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Nearly one in five road traffic accident claims involve pedestrians or cyclists, new figures by National Accident Helpline show.
As a result, the legal services company has called for heightened attention on child safety, with young pedestrians and cyclists at greater risk. The news coincides with the start of Child Safety Week (23 - 29 June 2014), the annual campaign to raise awareness of the risks of child accidents and how they can be prevented.
According to the data from National Accident Helpline, last year around a fifth (18%) of queries related to road traffic accidents involved an injured pedestrian or cyclist.
Russell Atkinson, CEO of National Accident Helpline, said:
“It is a startling statistic that as many as one in five injuries in road traffic accidents actually involve a cyclist or pedestrian. This shows that it’s not just the drivers and passengers at risk but also those out and about. All too often, this means children playing in driveways or cycling along busy streets.
“Children are often more difficult for drivers to see, and listening to music on headphones or looking at your smartphone can be an additional hazard. This Child Safety Week, it’s more important than ever that parents talk to their children about the risks out there.”
In order to mark Child Safety Week, National Accident Helpline offers the following top tips to keep your children safe this summer.
1. Visibility Children are more difficult for drivers to see. Talk to your children about playing around cars and traffic. Whether on a bike or just playing outside, it’s important for children to know that a driver may not always see them. Consider using a high-visibility vest when out riding on the roads.
2. Driveways Warn your children about driveways. Children need to look out for vehicles reversing or driving out of driveways as they cycle or walk past, as well as being alert to vehicles turning onto driveways from the road.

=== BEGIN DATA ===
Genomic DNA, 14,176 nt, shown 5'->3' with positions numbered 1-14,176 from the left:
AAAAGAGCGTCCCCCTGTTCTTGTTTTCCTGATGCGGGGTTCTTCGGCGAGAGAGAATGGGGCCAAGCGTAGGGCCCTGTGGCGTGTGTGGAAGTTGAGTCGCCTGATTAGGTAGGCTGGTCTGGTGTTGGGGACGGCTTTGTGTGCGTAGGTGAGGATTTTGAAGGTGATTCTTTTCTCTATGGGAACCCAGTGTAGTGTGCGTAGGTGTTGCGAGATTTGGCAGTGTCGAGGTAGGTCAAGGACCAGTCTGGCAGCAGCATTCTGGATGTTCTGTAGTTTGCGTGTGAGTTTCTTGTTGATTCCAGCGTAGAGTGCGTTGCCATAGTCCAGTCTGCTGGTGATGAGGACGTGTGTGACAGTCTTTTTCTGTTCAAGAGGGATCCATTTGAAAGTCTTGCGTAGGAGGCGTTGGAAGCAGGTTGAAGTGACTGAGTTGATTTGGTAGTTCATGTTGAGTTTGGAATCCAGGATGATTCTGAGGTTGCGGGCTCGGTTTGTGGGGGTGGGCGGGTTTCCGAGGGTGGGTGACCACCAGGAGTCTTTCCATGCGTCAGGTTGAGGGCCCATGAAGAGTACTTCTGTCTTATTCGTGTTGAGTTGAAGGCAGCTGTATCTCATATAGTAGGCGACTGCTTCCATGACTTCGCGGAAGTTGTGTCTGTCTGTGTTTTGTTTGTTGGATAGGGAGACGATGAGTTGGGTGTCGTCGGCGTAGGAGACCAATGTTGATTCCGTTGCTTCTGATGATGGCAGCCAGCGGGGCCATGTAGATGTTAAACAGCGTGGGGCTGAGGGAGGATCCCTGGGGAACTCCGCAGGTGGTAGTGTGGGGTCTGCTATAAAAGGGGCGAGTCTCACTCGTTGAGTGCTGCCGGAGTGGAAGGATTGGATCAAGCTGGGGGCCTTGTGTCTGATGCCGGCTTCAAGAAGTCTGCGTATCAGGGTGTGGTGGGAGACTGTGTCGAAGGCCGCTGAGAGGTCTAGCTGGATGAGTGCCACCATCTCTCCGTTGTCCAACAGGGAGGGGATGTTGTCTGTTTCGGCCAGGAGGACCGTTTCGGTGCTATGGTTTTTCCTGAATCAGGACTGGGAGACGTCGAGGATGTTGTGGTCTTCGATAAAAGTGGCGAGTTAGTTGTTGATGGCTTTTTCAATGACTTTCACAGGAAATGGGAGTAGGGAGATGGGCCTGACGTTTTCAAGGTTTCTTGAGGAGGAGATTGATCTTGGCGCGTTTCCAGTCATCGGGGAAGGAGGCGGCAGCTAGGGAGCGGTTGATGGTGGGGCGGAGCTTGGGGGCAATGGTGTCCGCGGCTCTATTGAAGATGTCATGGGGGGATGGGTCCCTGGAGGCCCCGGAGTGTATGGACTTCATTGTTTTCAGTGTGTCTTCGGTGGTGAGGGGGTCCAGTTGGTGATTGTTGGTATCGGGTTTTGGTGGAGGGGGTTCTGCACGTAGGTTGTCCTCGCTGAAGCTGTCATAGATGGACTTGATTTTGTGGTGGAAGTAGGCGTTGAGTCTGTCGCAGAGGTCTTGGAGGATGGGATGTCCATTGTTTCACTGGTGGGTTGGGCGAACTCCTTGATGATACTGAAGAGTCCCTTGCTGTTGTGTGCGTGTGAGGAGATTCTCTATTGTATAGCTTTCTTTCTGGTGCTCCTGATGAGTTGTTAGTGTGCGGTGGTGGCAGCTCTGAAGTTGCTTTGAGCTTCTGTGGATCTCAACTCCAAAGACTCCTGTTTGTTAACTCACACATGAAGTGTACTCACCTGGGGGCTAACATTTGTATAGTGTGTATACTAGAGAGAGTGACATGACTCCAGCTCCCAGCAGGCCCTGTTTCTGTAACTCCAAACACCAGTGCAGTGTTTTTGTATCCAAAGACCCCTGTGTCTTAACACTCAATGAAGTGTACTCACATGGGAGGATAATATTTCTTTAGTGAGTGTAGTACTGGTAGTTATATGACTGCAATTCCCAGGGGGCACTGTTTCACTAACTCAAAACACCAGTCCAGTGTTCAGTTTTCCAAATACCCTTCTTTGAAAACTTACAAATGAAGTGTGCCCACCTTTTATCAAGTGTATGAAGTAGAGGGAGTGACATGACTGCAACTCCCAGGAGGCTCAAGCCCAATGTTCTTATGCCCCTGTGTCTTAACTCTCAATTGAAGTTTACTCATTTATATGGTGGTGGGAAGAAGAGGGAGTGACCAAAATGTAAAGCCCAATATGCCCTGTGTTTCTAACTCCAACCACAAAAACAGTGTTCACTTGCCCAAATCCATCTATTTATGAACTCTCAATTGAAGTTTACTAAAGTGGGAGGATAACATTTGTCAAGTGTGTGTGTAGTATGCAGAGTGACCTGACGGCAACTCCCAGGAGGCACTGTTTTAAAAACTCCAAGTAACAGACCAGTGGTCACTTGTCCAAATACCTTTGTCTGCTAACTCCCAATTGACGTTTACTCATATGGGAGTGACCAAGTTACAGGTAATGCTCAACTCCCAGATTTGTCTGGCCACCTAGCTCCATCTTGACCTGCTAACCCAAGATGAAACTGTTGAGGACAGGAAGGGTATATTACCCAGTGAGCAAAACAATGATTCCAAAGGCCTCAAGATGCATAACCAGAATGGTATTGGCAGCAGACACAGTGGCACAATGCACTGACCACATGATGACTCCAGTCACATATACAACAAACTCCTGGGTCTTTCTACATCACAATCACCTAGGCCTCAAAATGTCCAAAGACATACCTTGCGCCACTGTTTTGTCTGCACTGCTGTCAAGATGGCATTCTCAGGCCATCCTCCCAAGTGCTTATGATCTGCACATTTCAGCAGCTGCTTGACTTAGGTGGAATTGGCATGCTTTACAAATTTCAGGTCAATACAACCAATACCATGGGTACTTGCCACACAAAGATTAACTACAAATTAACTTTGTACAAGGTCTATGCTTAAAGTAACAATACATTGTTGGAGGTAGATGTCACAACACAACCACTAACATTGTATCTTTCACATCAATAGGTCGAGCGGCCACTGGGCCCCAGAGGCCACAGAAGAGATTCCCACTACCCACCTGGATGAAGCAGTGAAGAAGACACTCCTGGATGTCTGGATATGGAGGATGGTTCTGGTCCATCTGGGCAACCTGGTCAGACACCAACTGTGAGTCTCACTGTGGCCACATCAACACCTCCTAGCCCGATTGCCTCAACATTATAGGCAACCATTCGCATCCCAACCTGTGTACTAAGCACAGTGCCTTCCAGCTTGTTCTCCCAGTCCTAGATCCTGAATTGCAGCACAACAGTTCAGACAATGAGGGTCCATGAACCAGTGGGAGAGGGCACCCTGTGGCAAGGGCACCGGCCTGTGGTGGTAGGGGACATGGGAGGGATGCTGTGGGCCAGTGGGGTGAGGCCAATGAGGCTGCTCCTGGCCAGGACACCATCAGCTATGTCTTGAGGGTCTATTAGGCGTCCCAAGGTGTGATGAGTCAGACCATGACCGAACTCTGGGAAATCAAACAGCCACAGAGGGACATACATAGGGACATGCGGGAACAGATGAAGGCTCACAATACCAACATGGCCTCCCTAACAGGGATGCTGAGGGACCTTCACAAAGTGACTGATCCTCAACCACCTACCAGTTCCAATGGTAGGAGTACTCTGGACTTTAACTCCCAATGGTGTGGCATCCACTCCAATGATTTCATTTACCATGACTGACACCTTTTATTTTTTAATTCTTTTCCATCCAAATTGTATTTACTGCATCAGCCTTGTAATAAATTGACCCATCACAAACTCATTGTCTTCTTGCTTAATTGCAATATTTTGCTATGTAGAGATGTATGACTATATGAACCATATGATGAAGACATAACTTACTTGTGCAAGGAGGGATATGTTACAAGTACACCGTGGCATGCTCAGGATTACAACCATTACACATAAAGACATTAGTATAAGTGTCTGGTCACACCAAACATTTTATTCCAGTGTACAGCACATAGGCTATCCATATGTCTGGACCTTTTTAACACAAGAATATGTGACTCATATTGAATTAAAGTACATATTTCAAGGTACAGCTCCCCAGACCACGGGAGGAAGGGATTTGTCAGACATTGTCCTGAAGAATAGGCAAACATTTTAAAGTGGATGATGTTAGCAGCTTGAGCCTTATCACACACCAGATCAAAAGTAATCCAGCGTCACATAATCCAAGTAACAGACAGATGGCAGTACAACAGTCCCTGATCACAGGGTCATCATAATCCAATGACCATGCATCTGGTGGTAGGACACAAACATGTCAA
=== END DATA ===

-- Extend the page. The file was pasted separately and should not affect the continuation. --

3. Buses, vans and other large vehicles Large vehicles pose a greater risk for children due to an increased number of ‘blind-spots’. Make sure your child is aware of the risks and advise them not to play near buses, vans or lorries.
4. Stay aware Using headphones can make children playing outside unaware of risks, with the sounds coming through the headphones overpowering those coming from the street. Whilst parents usually know the importance of helmets and seat belts, they don’t always consider the implications of their child’s iPod. Encourage your child to leave their music at home when playing outside.
5. There’s more on the road than cars Your child might know to listen out for the sound of an oncoming car, but bicycles can also present a threat. Cyclists may not always obey the rules of the road and can travel at speed, including (illegally) on the pavement. Let your child know what to look out for, as well as listen out for, whilst playing outside.
For further tips and information, see for example the government-supported Think! campaign.
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